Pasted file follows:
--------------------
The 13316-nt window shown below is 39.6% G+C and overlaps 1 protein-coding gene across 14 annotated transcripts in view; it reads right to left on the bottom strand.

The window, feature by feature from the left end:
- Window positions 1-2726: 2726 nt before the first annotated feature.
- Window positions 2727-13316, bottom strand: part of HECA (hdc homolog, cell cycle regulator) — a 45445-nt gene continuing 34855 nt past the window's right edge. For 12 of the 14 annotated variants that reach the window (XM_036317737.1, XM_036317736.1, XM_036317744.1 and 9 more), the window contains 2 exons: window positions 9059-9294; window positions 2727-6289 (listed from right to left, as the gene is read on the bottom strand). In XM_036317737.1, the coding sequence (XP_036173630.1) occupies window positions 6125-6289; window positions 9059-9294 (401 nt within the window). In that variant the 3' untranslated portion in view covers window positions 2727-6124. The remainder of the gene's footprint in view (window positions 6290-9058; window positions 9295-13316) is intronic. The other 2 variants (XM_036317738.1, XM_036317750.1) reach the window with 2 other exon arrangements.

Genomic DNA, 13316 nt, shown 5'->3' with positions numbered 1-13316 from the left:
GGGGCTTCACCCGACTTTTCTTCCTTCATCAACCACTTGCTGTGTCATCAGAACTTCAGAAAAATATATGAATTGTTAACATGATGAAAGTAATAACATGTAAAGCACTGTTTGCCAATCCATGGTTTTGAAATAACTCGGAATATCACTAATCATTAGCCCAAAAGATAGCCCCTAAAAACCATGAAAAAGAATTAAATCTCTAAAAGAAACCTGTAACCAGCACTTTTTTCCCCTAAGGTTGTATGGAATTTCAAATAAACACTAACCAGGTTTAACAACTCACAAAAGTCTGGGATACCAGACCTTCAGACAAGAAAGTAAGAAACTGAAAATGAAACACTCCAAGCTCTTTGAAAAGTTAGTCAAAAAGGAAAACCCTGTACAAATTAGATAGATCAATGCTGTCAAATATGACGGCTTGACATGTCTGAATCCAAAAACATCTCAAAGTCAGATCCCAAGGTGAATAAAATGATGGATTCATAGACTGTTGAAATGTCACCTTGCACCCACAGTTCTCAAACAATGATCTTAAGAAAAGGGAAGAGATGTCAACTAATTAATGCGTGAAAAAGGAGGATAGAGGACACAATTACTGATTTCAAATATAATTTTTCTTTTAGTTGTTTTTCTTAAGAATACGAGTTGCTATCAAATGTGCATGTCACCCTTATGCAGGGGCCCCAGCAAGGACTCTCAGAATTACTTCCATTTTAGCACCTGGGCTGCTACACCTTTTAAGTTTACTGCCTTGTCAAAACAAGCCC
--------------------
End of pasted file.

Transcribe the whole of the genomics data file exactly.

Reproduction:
The 13316-nt window shown below is 39.6% G+C and overlaps 1 protein-coding gene across 14 annotated transcripts in view; it reads right to left on the bottom strand.

The window, feature by feature from the left end:
- Window positions 1-2726: 2726 nt before the first annotated feature.
- Window positions 2727-13316, bottom strand: part of HECA (hdc homolog, cell cycle regulator) — a 45445-nt gene continuing 34855 nt past the window's right edge. For 12 of the 14 annotated variants that reach the window (XM_036317737.1, XM_036317736.1, XM_036317744.1 and 9 more), the window contains 2 exons: window positions 9059-9294; window positions 2727-6289 (listed from right to left, as the gene is read on the bottom strand). In XM_036317737.1, the coding sequence (XP_036173630.1) occupies window positions 6125-6289; window positions 9059-9294 (401 nt within the window). In that variant the 3' untranslated portion in view covers window positions 2727-6124. The remainder of the gene's footprint in view (window positions 6290-9058; window positions 9295-13316) is intronic. The other 2 variants (XM_036317738.1, XM_036317750.1) reach the window with 2 other exon arrangements.

Genomic DNA, 13316 nt, shown 5'->3' with positions numbered 1-13316 from the left:
GGGGCTTCACCCGACTTTTCTTCCTTCATCAACCACTTGCTGTGTCATCAGAACTTCAGAAAAATATATGAATTGTTAACATGATGAAAGTAATAACATGTAAAGCACTGTTTGCCAATCCATGGTTTTGAAATAACTCGGAATATCACTAATCATTAGCCCAAAAGATAGCCCCTAAAAACCATGAAAAAGAATTAAATCTCTAAAAGAAACCTGTAACCAGCACTTTTTTCCCCTAAGGTTGTATGGAATTTCAAATAAACACTAACCAGGTTTAACAACTCACAAAAGTCTGGGATACCAGACCTTCAGACAAGAAAGTAAGAAACTGAAAATGAAACACTCCAAGCTCTTTGAAAAGTTAGTCAAAAAGGAAAACCCTGTACAAATTAGATAGATCAATGCTGTCAAATATGACGGCTTGACATGTCTGAATCCAAAAACATCTCAAAGTCAGATCCCAAGGTGAATAAAATGATGGATTCATAGACTGTTGAAATGTCACCTTGCACCCACAGTTCTCAAACAATGATCTTAAGAAAAGGGAAGAGATGTCAACTAATTAATGCGTGAAAAAGGAGGATAGAGGACACAATTACTGATTTCAAATATAATTTTTCTTTTAGTTGTTTTTCTTAAGAATACGAGTTGCTATCAAATGTGCATGTCACCCTTATGCAGGGGCCCCAGCAAGGACTCTCAGAATTACTTCCATTTTAGCACCTGGGCTGCTACACCTTTTAAGTTTACTGCCTTGTCAAAACAAGCCC